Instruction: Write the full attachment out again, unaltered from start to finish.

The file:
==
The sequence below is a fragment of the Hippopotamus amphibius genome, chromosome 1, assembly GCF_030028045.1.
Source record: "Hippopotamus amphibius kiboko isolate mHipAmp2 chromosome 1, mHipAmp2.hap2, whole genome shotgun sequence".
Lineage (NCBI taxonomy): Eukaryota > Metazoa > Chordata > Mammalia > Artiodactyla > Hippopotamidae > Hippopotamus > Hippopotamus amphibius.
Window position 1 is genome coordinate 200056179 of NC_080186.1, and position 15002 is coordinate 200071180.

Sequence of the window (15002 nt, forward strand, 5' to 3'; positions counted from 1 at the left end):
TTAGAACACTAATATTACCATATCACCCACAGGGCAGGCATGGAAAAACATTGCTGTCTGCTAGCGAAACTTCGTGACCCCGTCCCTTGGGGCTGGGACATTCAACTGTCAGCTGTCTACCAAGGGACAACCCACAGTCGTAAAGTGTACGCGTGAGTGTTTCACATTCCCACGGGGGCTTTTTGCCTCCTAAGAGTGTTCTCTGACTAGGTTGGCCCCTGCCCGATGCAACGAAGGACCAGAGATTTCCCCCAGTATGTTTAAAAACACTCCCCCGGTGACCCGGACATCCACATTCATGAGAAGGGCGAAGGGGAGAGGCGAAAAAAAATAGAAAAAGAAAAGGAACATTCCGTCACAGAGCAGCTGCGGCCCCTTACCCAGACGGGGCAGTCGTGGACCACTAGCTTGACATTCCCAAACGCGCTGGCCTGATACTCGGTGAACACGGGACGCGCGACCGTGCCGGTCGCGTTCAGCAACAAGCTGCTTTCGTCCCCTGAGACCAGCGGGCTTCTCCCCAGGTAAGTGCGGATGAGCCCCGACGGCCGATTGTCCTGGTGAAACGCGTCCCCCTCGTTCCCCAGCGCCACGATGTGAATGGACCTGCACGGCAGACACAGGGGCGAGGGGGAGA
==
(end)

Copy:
The sequence below is a fragment of the Hippopotamus amphibius genome, chromosome 1, assembly GCF_030028045.1.
Source record: "Hippopotamus amphibius kiboko isolate mHipAmp2 chromosome 1, mHipAmp2.hap2, whole genome shotgun sequence".
Lineage (NCBI taxonomy): Eukaryota > Metazoa > Chordata > Mammalia > Artiodactyla > Hippopotamidae > Hippopotamus > Hippopotamus amphibius.
Window position 1 is genome coordinate 200056179 of NC_080186.1, and position 15002 is coordinate 200071180.

Sequence of the window (15002 nt, forward strand, 5' to 3'; positions counted from 1 at the left end):
TTAGAACACTAATATTACCATATCACCCACAGGGCAGGCATGGAAAAACATTGCTGTCTGCTAGCGAAACTTCGTGACCCCGTCCCTTGGGGCTGGGACATTCAACTGTCAGCTGTCTACCAAGGGACAACCCACAGTCGTAAAGTGTACGCGTGAGTGTTTCACATTCCCACGGGGGCTTTTTGCCTCCTAAGAGTGTTCTCTGACTAGGTTGGCCCCTGCCCGATGCAACGAAGGACCAGAGATTTCCCCCAGTATGTTTAAAAACACTCCCCCGGTGACCCGGACATCCACATTCATGAGAAGGGCGAAGGGGAGAGGCGAAAAAAAATAGAAAAAGAAAAGGAACATTCCGTCACAGAGCAGCTGCGGCCCCTTACCCAGACGGGGCAGTCGTGGACCACTAGCTTGACATTCCCAAACGCGCTGGCCTGATACTCGGTGAACACGGGACGCGCGACCGTGCCGGTCGCGTTCAGCAACAAGCTGCTTTCGTCCCCTGAGACCAGCGGGCTTCTCCCCAGGTAAGTGCGGATGAGCCCCGACGGCCGATTGTCCTGGTGAAACGCGTCCCCCTCGTTCCCCAGCGCCACGATGTGAATGGACCTGCACGGCAGACACAGGGGCGAGGGGGAGA